In summary, we showed changes in the ciliary body itself manifested by thickening of the pars plicata and pars plana, low echo lesions in the ciliary stroma, vague images of the ciliary processes, and quantitatively increased thickness of the pars plana using ultrasound biomicroscopy. These changes were alleviated as disease activity decreased but continued in varying degrees after 1 month, even when slit lamp microscopic examination indicated resolution of the disease. Because recurrence of iridocyclitis during the course of the disease can bring about complications such as secondary glaucoma, cataract, and fundus diseases such as choroidal neovascularisation and chorioretinal atrophy,1–3,21 objective evaluation of disease activity in the anterior segment of the eye in cases of Vogt-Koyanagi-Harada disease is important, as is that in the posterior portion via fluorescein and indocyanine green angiography. We conclude that ultrasound biomicroscopy is useful for determining disease activity and for monitoring the clinical course of Vogt-Koyanagi-Harada disease, and we hope that ultrasound biomicroscopy may play a part in improvement of evaluation of the efficacy of treatment.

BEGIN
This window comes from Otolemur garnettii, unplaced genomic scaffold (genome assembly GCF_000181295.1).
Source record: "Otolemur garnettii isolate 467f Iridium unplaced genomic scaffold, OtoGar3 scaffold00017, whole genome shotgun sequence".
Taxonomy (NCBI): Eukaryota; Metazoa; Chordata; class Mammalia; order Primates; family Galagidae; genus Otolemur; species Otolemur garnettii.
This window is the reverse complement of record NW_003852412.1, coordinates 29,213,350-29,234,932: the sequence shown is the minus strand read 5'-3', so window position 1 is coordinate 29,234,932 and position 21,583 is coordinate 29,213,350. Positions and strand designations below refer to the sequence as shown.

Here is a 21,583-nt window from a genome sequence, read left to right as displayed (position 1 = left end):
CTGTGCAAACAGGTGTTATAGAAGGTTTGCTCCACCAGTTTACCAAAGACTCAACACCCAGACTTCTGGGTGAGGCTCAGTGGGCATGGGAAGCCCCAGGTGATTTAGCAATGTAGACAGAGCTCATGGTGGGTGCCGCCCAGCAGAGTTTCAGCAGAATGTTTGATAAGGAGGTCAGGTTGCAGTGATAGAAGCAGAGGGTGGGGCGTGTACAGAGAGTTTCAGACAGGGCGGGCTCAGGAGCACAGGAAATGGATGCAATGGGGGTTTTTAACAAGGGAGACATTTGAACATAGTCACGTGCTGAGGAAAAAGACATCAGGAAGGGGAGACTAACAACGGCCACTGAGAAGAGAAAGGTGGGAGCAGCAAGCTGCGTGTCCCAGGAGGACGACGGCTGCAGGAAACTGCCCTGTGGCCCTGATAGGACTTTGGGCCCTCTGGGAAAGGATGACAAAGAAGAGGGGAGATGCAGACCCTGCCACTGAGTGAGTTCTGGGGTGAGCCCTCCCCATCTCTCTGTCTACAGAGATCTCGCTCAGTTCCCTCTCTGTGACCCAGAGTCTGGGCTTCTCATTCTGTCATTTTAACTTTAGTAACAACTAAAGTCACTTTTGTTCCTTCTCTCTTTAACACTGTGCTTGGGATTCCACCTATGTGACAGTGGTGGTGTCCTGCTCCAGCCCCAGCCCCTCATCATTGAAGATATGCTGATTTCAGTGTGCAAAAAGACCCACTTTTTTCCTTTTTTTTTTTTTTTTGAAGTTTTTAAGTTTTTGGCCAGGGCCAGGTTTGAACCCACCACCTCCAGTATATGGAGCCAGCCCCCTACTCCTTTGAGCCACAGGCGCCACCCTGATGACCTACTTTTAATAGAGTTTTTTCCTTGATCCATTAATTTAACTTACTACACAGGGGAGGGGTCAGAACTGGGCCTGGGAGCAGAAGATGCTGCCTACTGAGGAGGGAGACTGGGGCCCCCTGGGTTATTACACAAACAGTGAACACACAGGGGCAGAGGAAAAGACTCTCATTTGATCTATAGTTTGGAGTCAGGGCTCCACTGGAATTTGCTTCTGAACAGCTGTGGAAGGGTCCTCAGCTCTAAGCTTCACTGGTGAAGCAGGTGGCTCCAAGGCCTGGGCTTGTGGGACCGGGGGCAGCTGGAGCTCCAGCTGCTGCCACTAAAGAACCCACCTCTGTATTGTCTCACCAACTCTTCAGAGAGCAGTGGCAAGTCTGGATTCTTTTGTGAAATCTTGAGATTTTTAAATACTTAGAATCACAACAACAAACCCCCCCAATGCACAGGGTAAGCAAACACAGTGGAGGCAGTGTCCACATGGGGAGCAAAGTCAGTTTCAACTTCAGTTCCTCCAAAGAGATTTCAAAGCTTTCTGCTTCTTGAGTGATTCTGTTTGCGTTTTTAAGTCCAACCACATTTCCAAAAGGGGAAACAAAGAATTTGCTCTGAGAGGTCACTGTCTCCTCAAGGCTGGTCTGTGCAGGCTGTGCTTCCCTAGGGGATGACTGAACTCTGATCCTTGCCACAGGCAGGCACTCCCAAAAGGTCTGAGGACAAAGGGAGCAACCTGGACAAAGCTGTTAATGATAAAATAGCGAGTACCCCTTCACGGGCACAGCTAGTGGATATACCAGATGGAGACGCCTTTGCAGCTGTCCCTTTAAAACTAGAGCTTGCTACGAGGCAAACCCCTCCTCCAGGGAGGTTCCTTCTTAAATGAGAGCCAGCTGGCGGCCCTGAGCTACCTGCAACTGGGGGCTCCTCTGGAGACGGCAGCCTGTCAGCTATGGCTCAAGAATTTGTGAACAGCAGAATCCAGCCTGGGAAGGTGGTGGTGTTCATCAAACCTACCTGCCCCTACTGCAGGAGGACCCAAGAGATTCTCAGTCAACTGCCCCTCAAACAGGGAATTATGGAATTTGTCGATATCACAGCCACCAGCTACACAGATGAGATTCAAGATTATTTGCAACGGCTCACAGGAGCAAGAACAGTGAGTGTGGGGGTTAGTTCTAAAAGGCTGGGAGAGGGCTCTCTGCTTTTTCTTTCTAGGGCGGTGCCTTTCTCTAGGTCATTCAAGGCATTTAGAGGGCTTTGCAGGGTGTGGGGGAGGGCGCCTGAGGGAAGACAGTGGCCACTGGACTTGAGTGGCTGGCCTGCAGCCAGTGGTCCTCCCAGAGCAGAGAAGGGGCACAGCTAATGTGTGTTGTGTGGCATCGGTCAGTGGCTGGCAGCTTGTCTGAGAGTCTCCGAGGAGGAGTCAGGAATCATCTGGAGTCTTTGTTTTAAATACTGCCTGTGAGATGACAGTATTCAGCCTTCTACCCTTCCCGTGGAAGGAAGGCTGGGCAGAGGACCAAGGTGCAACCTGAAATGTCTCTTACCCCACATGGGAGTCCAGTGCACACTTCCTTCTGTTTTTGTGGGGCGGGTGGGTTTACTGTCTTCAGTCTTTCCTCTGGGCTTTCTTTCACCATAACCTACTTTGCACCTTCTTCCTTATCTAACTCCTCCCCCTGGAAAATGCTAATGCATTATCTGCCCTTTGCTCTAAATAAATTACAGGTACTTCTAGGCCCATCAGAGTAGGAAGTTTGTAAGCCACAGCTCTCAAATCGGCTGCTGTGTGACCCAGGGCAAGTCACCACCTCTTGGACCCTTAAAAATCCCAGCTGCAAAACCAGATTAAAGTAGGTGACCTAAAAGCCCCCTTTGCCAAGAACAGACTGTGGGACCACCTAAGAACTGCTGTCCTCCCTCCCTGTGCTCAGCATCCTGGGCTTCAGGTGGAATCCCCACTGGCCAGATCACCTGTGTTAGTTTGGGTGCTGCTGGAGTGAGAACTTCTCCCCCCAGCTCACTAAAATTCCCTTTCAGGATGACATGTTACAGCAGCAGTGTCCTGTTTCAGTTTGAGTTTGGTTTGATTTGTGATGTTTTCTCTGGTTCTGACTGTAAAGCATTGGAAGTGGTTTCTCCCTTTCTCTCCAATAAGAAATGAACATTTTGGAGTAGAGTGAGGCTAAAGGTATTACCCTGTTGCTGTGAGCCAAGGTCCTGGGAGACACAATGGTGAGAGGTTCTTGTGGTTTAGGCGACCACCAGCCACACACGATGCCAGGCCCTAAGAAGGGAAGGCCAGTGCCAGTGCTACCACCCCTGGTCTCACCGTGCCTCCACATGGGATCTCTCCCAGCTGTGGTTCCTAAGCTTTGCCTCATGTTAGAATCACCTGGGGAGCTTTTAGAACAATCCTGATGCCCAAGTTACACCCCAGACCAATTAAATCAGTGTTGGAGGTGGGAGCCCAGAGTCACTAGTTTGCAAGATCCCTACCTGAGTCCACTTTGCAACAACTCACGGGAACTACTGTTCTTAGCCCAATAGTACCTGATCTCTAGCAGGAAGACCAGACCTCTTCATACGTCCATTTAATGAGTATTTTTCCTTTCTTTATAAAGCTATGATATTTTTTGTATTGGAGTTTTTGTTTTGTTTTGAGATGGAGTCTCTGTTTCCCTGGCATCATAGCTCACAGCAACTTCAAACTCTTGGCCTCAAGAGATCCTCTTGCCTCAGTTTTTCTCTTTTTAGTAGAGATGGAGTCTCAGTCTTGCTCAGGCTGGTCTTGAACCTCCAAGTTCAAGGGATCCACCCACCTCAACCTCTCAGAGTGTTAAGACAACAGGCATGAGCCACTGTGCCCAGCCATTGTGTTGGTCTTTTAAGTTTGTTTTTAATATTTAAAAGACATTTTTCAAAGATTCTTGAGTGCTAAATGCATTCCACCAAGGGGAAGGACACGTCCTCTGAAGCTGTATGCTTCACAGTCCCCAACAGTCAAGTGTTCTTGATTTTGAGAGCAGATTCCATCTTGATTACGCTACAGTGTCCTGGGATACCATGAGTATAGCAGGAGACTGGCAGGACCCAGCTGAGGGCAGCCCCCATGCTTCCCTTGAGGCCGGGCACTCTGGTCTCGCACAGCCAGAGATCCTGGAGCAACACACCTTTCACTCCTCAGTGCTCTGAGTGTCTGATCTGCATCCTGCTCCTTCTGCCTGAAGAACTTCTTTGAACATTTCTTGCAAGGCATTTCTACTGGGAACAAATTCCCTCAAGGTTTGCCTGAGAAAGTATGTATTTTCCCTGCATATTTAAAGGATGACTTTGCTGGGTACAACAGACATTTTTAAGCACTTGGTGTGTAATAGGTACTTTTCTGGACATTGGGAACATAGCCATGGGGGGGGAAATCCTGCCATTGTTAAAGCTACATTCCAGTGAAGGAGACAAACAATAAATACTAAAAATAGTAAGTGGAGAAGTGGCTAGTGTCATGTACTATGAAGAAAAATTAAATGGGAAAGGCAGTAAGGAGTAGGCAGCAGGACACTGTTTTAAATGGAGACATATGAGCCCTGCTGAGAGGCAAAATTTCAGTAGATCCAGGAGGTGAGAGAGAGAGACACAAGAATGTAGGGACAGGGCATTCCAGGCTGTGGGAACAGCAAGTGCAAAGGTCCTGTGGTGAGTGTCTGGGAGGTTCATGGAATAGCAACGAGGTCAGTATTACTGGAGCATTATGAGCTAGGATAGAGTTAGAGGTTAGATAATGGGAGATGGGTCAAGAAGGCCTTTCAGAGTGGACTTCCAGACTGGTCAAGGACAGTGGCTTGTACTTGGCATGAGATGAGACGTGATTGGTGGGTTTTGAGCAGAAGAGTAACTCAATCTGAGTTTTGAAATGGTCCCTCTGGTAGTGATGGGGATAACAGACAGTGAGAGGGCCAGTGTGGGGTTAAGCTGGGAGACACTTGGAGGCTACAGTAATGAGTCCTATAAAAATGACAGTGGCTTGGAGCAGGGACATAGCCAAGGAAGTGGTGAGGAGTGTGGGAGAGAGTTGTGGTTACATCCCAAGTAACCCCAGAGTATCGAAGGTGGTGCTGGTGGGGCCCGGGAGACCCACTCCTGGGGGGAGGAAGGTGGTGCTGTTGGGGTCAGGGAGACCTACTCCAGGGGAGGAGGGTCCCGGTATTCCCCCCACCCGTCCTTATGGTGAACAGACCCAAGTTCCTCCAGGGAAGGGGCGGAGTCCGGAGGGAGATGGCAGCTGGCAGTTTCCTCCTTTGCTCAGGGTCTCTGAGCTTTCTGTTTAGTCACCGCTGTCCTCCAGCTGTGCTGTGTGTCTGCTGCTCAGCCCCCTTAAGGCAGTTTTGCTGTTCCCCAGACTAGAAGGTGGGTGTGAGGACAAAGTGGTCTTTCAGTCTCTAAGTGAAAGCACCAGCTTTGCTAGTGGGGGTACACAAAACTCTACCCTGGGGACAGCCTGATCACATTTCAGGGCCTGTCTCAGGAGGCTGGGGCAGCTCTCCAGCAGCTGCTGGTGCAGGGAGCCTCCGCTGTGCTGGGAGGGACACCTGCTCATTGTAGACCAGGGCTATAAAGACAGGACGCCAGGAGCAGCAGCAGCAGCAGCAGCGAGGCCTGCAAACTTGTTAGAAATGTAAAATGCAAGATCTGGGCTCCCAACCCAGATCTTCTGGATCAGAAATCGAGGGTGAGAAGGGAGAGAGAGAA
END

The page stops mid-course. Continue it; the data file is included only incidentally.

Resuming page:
This study was supported in part by the Fund for Medical Research from Osaka City University Medical Research Foundation, Osaka, Japan.